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Comparing steady and non-steady state subsurface drainage using

calculations with relevant models

R.J. Oosterbaan, 20-10-2019

Abstract

The results of model developed for steady state subsurface drainage calculating the level of

the water table using the traditional Darcy equation as well as the energy balance of

groundwater flow are compared with those of a model developed for non-steady state

subsurface drainage, based on the non-linear reservoir concept, calculating the fluctuations of

the water-table, while the characteristics of the drainage system and the soil conditions are the

same.

The average water level in the non-steady state using the non-linear reservoir approach

corresponds, after an initial period, well with the steady state energy balance approach.

Contents

1. Introduction

2. Experimentation

3. Conclusions

4. References

1. Introduction

The RainOff model [Ref. 1] uses the non-linear reservoir concept to simulate rainfall-runoff

relations in watersheds [Ref. 2] as well as the recharge – water level - discharge relations for

subsurface drainage systems.

The EnDrain model [Ref. 3] uses both the classical Darcy equation as well as the energy

balance of groundwater flow to obtain the steady state shape of of the water table between

two parallel subsurface drains (ditches or pipes, [Ref. 4] ). Input data are the recharge, the

drain depth, the drain spacing, the drain dimensions, the hydraulic conductivity of the soil

above and below drain level, and the depth of the impermeable layer, see the following figure.

Figure 1.

The symbols used in the above figure are clarified with a sketch of the properties of the

drainage system in the next figure.

Figure 2.

The RainOff model uses the equations: Q= A.H + B and dH/dT = d {(Q-B)/A}/ dT =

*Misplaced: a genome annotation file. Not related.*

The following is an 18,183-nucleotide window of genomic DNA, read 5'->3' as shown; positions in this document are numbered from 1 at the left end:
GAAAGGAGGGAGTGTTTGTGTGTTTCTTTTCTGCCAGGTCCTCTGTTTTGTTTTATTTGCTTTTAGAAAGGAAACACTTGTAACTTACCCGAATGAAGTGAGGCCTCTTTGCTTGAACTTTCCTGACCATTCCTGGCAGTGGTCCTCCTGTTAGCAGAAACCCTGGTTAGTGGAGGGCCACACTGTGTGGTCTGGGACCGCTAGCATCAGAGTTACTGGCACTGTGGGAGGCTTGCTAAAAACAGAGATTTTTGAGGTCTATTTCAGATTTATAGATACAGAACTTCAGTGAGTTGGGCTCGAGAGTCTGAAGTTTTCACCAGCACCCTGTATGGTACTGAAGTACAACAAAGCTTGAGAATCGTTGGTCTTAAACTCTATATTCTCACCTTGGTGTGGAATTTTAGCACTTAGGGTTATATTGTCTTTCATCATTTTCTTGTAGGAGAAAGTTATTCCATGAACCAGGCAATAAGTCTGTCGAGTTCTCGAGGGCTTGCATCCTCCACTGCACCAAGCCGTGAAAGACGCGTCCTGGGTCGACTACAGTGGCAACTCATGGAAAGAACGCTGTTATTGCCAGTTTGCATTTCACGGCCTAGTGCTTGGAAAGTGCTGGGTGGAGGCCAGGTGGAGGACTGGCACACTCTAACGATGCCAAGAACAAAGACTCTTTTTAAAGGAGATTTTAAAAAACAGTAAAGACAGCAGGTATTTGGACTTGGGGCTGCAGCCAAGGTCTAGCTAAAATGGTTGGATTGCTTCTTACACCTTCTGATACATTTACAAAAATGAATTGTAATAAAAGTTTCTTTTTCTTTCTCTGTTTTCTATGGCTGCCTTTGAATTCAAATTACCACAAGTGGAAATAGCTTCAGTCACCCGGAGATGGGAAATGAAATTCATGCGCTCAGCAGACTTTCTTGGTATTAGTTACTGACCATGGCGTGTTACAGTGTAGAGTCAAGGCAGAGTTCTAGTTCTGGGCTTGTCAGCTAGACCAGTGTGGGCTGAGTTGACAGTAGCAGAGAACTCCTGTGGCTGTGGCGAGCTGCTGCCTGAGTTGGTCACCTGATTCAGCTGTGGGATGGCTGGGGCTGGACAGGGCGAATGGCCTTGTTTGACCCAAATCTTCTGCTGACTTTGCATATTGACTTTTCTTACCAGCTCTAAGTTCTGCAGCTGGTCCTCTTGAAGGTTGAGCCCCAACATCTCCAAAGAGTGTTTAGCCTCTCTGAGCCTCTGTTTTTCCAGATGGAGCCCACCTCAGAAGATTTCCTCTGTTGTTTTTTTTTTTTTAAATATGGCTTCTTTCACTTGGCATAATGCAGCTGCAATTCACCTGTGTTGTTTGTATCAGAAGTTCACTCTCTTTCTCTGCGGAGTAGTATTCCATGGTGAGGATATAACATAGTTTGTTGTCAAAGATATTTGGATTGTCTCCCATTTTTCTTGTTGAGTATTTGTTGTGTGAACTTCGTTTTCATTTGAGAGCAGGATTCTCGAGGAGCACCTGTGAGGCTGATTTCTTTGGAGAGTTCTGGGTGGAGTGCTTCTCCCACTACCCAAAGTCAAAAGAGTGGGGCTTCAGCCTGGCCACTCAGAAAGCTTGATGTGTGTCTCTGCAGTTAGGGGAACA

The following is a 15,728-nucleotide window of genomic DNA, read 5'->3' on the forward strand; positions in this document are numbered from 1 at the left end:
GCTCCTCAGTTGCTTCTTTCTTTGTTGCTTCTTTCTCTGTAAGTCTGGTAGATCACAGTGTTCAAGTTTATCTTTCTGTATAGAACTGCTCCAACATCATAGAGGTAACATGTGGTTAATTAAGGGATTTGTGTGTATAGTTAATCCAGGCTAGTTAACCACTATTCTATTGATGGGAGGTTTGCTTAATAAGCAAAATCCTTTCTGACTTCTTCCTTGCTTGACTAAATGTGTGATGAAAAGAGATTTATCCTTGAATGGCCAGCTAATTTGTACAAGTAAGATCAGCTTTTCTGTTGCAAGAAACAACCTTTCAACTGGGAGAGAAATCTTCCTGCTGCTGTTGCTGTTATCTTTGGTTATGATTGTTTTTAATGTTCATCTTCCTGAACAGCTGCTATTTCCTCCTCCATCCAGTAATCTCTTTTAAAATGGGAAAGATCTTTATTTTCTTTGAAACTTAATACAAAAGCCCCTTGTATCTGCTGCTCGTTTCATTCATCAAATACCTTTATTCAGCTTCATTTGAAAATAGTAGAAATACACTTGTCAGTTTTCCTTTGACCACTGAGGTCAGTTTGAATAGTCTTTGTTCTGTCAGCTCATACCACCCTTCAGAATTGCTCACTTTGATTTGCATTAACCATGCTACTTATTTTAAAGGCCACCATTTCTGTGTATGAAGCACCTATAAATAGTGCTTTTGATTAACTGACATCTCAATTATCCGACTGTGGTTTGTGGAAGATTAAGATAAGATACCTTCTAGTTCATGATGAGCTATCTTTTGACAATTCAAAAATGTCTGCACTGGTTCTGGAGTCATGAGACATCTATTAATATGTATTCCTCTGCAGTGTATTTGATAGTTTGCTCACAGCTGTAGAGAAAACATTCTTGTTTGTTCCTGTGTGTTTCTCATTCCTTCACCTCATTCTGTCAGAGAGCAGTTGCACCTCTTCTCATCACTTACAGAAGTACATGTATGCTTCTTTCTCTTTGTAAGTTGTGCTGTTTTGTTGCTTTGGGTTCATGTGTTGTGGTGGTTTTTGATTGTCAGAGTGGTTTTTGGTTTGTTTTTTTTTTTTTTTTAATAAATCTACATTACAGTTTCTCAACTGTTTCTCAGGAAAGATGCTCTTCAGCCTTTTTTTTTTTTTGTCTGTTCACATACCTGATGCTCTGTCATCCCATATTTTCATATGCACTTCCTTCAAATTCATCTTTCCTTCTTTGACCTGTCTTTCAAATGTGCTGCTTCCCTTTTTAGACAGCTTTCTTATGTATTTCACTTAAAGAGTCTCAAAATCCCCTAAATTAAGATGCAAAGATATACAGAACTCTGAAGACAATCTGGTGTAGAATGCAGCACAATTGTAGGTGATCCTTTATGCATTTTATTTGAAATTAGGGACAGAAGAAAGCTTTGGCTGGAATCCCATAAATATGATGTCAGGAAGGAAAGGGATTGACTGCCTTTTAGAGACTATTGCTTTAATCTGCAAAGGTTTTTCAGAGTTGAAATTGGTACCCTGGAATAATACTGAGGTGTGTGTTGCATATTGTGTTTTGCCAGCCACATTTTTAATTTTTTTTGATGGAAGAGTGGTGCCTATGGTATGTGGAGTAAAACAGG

(R ‒ Q) / P, where Q is the runoff or discharge, H is the water storage or hydraulic head, A

and B are parameters depending on the dimensions of the drainage system, R is the recharge

(rainfall minus change in water storage), and P is the drainable porosity of the soil. The

calculation method for A and B is shown in the next figure. To compare the results of both

models, the RainOff model needs regularly fluctuating recharges so that in the long run the

fluctuations reach an equilibrium.

2. Experimentation

A calculator of RainOff to find the values of A and B is pictured in the next figure. The data

used here are the same as those used in the EnDrain program (figure 1).

Figure 3.

The resulting A and B values are transferred to the input tab-sheet, as depicted in the next

figure, where it is also shown how the calculator is activated.

Figure 4.

In the above illustration it can be seen that the rainfall is 0 and 10 mm every other day, giving

a recharge of 5 mm/day on average. Subtracting the escape rate (representing in this case the

evaporation), being 3 mm/day, results in a net average recharge of 5 – 3 = 2 mm/day, the

same as used in the EnDrain program (figure 1).